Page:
This is a piece I wrote almost exactly a year ago. It never made it to this blog but it seems relevant as Christians head into Easter and celebrate the Lord’s Supper.
I’ve written favorably of The Faith Angle podcast before, and I continue to be impressed by the content on the show. In the fifth episode, guests Ross Douthat and Father James Martin argue the importance of adhering to traditional Catholic doctrine and when it’s imperative to set aside that doctrine in light of individual conscience and grace. Both are grounded in a strong theological tradition and both make strong points to support their views.
The primary doctrinal point of discussion is the indissolubility of marriage, which comes straight from Jesus’ teaching in the gospels. The question of application of the teaching comes into play when people are caught in a situation that finds them outside of the bounds of what is deemed acceptable by the church, sometimes through no fault or choice of their own. Co-host Kirsten Powers brings up the example of a friend whose husband cheated on her. After attempts to reconcile, the husband ended up leaving her friend for the other woman. Now outside of the Catholic Church’s rigid rules against divorce, the woman cannot receive the Eucharist.
Douthat, as the representative on the show for the more conservative viewpoint, sticks to the letter of the law in insisting that the woman should not receive the Eucharist because of the situation in which she has found herself. When listening to this judgement, it is important to remember that the Eucharist is one of the sacraments in both Catholic and Protestant churches. A sacrament is an avenue to God’s grace. So, in Catholic teaching, a woman who has been abandoned by her husband is also cut off from a way to receive the grace of God. I certainly support Powers point that such rigidity without consideration of circumstances seems unfair. I would go beyond that, though, in that I believe the practice seems spiritually destructive.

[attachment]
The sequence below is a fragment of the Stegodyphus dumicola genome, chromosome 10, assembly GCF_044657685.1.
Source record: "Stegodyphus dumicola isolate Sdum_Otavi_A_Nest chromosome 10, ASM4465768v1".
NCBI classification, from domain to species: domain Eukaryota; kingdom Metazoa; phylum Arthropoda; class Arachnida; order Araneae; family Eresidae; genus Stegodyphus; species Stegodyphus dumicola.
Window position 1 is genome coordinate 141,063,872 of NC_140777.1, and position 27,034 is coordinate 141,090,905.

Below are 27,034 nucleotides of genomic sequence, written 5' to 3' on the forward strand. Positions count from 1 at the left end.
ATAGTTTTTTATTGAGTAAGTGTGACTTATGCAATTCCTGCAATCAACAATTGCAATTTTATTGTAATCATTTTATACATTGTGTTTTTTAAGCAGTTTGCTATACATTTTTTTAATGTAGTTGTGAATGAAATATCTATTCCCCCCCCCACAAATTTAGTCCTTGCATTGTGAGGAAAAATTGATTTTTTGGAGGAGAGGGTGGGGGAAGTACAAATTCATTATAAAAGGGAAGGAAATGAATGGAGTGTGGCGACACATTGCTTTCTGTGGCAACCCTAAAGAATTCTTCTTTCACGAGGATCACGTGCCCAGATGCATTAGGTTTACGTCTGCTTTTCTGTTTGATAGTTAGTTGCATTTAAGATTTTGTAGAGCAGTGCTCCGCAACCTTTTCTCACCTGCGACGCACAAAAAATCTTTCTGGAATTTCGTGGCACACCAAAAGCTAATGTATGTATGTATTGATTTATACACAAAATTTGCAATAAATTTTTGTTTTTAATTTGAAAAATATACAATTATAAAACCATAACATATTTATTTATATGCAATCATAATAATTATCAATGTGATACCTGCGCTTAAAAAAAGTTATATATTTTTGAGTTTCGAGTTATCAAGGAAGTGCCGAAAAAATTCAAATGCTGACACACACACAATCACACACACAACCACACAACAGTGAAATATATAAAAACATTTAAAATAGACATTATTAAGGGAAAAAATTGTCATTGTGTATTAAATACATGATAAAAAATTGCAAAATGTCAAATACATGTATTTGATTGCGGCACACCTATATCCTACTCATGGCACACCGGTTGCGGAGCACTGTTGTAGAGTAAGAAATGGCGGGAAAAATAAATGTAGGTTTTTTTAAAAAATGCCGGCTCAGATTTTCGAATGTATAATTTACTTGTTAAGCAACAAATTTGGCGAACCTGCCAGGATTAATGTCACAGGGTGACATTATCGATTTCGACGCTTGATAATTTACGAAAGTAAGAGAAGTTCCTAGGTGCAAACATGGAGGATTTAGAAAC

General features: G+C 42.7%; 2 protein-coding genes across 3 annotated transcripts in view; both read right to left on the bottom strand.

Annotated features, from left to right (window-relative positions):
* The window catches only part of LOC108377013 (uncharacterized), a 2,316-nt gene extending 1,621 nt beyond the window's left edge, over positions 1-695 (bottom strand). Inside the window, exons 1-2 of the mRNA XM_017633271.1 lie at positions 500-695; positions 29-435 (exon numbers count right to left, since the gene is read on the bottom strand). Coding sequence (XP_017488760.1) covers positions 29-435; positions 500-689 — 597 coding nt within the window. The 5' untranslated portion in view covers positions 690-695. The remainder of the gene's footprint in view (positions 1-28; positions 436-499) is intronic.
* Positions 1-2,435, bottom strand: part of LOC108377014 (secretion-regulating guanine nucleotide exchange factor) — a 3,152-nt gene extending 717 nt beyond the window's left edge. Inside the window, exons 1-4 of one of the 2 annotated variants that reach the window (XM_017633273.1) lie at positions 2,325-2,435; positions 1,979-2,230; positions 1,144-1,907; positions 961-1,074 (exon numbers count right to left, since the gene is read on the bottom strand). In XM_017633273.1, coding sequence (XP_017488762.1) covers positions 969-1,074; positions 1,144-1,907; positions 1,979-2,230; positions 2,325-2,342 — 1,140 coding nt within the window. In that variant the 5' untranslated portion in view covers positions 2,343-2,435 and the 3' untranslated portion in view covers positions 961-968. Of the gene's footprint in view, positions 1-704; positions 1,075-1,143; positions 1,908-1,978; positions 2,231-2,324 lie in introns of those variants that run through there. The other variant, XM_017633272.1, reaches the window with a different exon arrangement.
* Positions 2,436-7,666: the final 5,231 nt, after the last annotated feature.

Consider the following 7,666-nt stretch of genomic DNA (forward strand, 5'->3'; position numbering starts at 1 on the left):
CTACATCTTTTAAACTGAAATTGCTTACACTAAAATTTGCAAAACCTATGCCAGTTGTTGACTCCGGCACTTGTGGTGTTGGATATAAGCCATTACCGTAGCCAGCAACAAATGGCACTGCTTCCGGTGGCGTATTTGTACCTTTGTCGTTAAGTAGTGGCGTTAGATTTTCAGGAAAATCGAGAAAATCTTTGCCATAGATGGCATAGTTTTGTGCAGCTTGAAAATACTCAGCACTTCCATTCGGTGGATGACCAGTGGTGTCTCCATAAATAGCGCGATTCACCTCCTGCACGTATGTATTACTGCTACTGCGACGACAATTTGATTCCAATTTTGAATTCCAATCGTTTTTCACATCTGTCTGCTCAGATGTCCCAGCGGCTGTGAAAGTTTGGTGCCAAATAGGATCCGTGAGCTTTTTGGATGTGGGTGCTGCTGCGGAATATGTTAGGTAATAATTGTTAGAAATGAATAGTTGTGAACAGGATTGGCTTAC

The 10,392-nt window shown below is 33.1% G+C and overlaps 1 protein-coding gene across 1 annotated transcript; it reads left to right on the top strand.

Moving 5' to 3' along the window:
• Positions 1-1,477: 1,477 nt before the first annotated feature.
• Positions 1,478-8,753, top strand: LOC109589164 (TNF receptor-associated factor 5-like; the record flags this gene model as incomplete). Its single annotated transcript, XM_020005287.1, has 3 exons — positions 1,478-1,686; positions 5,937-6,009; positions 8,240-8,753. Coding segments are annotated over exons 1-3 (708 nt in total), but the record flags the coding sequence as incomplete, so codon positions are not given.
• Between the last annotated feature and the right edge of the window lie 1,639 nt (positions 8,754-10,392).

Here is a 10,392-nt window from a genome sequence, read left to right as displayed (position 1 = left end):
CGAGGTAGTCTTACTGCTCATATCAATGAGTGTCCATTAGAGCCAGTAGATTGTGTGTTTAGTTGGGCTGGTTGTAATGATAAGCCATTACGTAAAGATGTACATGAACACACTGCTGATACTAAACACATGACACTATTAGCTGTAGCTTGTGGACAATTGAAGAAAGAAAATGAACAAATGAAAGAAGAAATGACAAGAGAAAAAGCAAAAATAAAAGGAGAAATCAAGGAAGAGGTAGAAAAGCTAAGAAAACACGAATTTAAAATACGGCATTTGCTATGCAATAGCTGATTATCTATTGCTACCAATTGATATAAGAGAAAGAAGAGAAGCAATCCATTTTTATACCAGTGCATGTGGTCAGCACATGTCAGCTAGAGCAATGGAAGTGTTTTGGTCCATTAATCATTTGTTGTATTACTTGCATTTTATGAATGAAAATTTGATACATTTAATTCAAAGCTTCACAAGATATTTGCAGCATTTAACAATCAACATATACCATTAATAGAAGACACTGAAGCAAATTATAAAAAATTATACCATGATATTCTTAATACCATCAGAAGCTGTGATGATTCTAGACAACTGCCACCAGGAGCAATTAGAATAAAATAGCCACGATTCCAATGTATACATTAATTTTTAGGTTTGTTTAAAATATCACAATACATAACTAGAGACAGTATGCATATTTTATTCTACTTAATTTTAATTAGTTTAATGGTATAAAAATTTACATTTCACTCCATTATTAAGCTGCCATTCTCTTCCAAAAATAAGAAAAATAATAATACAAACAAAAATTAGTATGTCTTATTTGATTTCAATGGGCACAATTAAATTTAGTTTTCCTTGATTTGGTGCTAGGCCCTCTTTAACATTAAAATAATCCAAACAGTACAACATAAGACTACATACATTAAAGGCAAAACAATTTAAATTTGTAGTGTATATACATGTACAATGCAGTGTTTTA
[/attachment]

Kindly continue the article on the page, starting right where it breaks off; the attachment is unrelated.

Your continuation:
In his book, A New Kind of Christianity, author and pastor Brian McClaren tells the story of an Kenyan man who wept after participating in a worship service to which McClaren had invited him. When he asked the man why he was crying, the man assured him that the tears were caused by joy. The man was so happy because he had never before taken part in the Eucharist. In Kenya, the Anglican Church to which he belonged had made a policy for polygamous converts that only children of the first wife could participate in the Holy Supper. This man was the child of a third wife and therefore had never been able to take the sacrament.
We must be very careful in the exclusion of anyone from the table that Jesus sets for them. There are many instances portrayed in the gospels in which Jesus eats with or heals those that the religious authorities deem unworthy. In those cases, Jesus rebukes those who want to cling to rules over grace and inclusion. I believe we need to be especially discerning when we forbid people from participating in an avenue to God’s grace for reasons over which they have no control. These individuals have not flouted the commandments or even given up on their faith. People were not born into, nor can they be forced into, a situation that keeps them from being close to God through His son.
For I am convinced that neither death nor life, neither angels nor demons, neither the present nor the future, nor any powers, neither height nor depth, nor anything else in all creation, will be able to separate us from the love of God that is in Christ Jesus our Lord. (Romans 8: 38-39)
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